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The Black Hole

The public scientist


I was recently invited to give a keynote address at the Human Disease Mapping conference at the Royal College of Surgeons in Ireland that was fully coordinated by a small group of the college’s PhD students and postdoctoral fellows. The scope was to share my experience and story of my academic career in a period where the global financial and humanitarian crisis is affecting young scientists’ hopes of doing what they love most – science.

 Given its length, I have divided the original talk into multiple posts.

 To read the previous articles in this series please visit the links below:


There is a lot to be said for the public scientist or – more broadly – the public intellectual. If we believe ours is a social function, to improve human health and knowledge through discovery, our education and training requires that we share our informed perspective with others. The fact that most of us are supported almost exclusively by taxpayer dollars demands it. We are elevated by our peers and given the freedom to pursue rigorous academic training through publically-subsidized undergraduate, graduate and fellowship programs so that we can use that knowledge to elevate our peers in turn; this is the primary role of academia. Who is better positioned to comment publically on issues relating to science, technology, education and policy than us? Unfortunately, this is where most of us drop the ball.

For some reason the professionalization of academia, and increased specialization of the research scientist has led us to reward exclusively those who tailor their work to others in their field rather than to audiences beyond it. Worse still is the assumption that given our respective specialist training, no one of us is particularly qualified to speak with any great authority on issues outside of our narrow specialty. This academic subculture promotes the false assumption that communication with non-specialist audience means “dumbing down” the message, and the elitist dismissal of the communicator’s self-proclaimed importance by other scientists who should themselves be contributing their expertise to the issues being discussed.


The fallout from this self-censorship by the scientific community has been disastrous for us:

  • A 2012 Gallup poll shows that in the United States a whopping 46 percent of Americans still believe in creationism – a percentage that has all but remained static in the last 30 years!
  • Hitting closer to home, indiscriminate cuts to basic research – in the U.S. nearly $1.6 billion – and resulting grant funding rates on the order of ~15 percent are significantly jeopardizing future research in biomedical science

In Canada we have not had in recent memory a Minister of State (Industry, Science and Technology) with a graduate degree in science, and there are few politicians worldwide with strong science qualifications.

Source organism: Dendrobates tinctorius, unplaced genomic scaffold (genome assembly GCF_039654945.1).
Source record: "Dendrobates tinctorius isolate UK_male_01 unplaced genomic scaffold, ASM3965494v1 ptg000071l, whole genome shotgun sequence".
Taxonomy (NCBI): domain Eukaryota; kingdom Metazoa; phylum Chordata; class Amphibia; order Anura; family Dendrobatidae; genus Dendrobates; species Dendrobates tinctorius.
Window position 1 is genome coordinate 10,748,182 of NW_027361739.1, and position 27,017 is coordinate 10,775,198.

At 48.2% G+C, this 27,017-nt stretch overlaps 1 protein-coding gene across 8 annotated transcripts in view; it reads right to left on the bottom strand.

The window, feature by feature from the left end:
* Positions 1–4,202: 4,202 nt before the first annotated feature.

Instead of investing in only the few world experts on a topic the wherewithal (job security, international recognition, seniority etc.) to speak publically on socially-relevant issues, we should open up the podium to the rest of us with an educated perspective on the topic as well. Scientists in general should be empowered to speak on issues of science and technology, as we have – by our training – relevant knowledge just above that of the average layperson.

Specialist training of the narrowest focus is oftentimes not needed to translate the fundamental issues being discussed at the societal level. This is true for all of the other specialties we train, and is ultimately the purpose of our taxpayer-funded higher education system. Consider that more than 99 percent of the world’s population does not hold a PhD degree, and fewer still hold a PhD in science/technology/political science. You are the 1 percent most qualified to provide the educated perspective. And while there will almost certainly be some backlash; the purpose is to change the status quo. Academe has never formally elected public scientists from our ranks, and the alternative to lending your perspective to public issues is to allow uninformed opinion to direct societal decisions. It is precisely you who the world is looking at to translate basic research and comment on science policy. Let this be your invitation.

Without you, this increasing body of knowledge – the scientific frontier that you can hardly keep up with – is all but inaccessible to the very people who are paying for it, and especially to the larger world who can’t afford to. I may have entertained objections to this idea pre-Wikipedia, tweets, Facebook likes, and Google +1’s, but certainly not in the connected social media world we now live in. In this age, each one of us has a duty to assume the role of public intellectual. As in science, each new voice helps direct the choir and brings us into harmony.

I should probably repeat: I am not trying to talk anyone out of an academic research career – academics are needed. The question for you is: why stop there when there is so much more you can do? Then, after you have created for yourself options that offer a higher salary, greater job security, a better standard of living, and the ability to make a more immediate difference in the world, choose how you want to practice science – knowing that if you are ever unhappy with your decision, the shear amount of overlap between professions means that you can always switch tracks.

The world is your oyster.

Jonathan Thon
Jonathan Thon is a serial entrepreneur and founding CEO of STRM.BIO. Before STRM.BIO Dr. Thon founded Stellular Bio where he served as CEO and chief scientific officer. Before Stellular Bio, Dr. Thon was an assistant professor at Harvard Medical School.
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